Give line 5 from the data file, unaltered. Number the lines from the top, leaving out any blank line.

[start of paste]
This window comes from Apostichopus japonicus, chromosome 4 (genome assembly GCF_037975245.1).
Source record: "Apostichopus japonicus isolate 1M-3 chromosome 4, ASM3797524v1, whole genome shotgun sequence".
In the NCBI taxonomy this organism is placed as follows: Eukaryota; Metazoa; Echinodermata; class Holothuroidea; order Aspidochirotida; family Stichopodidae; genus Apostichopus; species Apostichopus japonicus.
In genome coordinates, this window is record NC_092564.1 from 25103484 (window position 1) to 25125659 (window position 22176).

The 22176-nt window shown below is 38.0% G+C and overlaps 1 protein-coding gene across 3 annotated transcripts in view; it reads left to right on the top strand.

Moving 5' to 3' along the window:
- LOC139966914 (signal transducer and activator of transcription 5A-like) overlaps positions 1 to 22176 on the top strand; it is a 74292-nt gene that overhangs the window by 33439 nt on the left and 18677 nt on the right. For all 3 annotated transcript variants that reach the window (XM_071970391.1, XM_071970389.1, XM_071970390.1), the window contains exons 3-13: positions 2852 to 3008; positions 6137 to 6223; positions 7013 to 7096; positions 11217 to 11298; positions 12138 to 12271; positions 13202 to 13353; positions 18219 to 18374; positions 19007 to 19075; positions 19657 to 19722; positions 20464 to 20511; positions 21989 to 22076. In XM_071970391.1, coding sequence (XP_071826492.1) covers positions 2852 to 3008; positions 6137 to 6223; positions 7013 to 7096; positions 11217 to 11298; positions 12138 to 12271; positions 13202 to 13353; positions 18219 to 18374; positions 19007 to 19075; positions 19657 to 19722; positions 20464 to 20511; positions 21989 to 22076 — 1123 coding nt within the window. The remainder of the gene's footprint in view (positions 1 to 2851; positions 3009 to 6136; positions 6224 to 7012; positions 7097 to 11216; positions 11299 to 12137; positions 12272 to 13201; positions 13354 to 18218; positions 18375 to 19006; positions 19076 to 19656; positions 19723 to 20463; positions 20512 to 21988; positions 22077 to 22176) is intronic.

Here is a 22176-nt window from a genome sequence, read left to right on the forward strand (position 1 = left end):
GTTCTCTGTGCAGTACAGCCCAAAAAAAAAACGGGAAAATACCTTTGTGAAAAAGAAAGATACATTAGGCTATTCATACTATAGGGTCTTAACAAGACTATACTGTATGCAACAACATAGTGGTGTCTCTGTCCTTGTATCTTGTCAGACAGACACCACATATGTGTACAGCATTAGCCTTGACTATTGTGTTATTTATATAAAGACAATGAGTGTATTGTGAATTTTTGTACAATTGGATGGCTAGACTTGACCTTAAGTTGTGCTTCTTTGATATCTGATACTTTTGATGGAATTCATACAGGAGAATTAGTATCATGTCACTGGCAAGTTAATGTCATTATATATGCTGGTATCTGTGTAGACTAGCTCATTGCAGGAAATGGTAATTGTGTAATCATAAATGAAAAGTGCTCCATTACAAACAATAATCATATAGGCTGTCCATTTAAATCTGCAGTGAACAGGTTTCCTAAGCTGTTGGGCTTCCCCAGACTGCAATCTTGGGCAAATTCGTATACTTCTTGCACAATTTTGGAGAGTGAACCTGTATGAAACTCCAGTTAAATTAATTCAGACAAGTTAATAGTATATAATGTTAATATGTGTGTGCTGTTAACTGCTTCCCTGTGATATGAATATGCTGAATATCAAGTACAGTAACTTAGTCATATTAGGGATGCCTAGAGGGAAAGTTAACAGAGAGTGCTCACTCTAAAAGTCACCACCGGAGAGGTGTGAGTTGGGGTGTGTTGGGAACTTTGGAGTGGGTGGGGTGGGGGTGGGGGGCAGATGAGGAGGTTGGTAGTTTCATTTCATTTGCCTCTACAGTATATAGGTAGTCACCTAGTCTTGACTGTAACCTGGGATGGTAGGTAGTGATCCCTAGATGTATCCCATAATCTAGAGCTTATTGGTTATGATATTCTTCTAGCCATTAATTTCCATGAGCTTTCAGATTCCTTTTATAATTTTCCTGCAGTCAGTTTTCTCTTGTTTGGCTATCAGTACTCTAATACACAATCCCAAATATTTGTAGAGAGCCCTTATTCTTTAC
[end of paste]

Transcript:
The 22176-nt window shown below is 38.0% G+C and overlaps 1 protein-coding gene across 3 annotated transcripts in view; it reads left to right on the top strand.